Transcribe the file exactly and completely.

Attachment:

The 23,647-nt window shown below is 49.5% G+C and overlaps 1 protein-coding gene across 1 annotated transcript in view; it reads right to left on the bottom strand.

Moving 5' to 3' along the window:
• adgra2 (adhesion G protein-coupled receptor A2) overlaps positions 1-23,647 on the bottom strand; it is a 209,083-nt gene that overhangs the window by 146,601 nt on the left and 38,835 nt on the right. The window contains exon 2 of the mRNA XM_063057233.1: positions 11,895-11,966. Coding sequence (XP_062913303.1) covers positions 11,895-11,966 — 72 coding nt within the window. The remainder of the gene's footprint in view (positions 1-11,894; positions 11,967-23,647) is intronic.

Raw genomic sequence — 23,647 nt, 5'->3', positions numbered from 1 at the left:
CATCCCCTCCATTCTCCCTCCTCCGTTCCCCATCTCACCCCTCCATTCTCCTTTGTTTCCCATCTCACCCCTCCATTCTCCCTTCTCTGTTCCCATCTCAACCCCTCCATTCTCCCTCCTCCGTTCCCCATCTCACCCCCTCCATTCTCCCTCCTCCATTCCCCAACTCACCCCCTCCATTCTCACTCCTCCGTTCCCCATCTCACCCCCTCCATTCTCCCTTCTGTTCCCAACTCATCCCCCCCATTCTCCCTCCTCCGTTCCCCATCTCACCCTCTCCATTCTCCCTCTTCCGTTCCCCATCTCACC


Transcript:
The 23,647-nt window shown below is 49.5% G+C and overlaps 1 protein-coding gene across 1 annotated transcript in view; it reads right to left on the bottom strand.

Moving 5' to 3' along the window:
• adgra2 (adhesion G protein-coupled receptor A2) overlaps positions 1-23,647 on the bottom strand; it is a 209,083-nt gene that overhangs the window by 146,601 nt on the left and 38,835 nt on the right. The window contains exon 2 of the mRNA XM_063057233.1: positions 11,895-11,966. Coding sequence (XP_062913303.1) covers positions 11,895-11,966 — 72 coding nt within the window. The remainder of the gene's footprint in view (positions 1-11,894; positions 11,967-23,647) is intronic.

Raw genomic sequence — 23,647 nt, 5'->3', positions numbered from 1 at the left:
CATCCCCTCCATTCTCCCTCCTCCGTTCCCCATCTCACCCCTCCATTCTCCTTTGTTTCCCATCTCACCCCTCCATTCTCCCTTCTCTGTTCCCATCTCAACCCCTCCATTCTCCCTCCTCCGTTCCCCATCTCACCCCCTCCATTCTCCCTCCTCCATTCCCCAACTCACCCCCTCCATTCTCACTCCTCCGTTCCCCATCTCACCCCCTCCATTCTCCCTTCTGTTCCCAACTCATCCCCCCCATTCTCCCTCCTCCGTTCCCCATCTCACCCTCTCCATTCTCCCTCTTCCGTTCCCCATCTCACC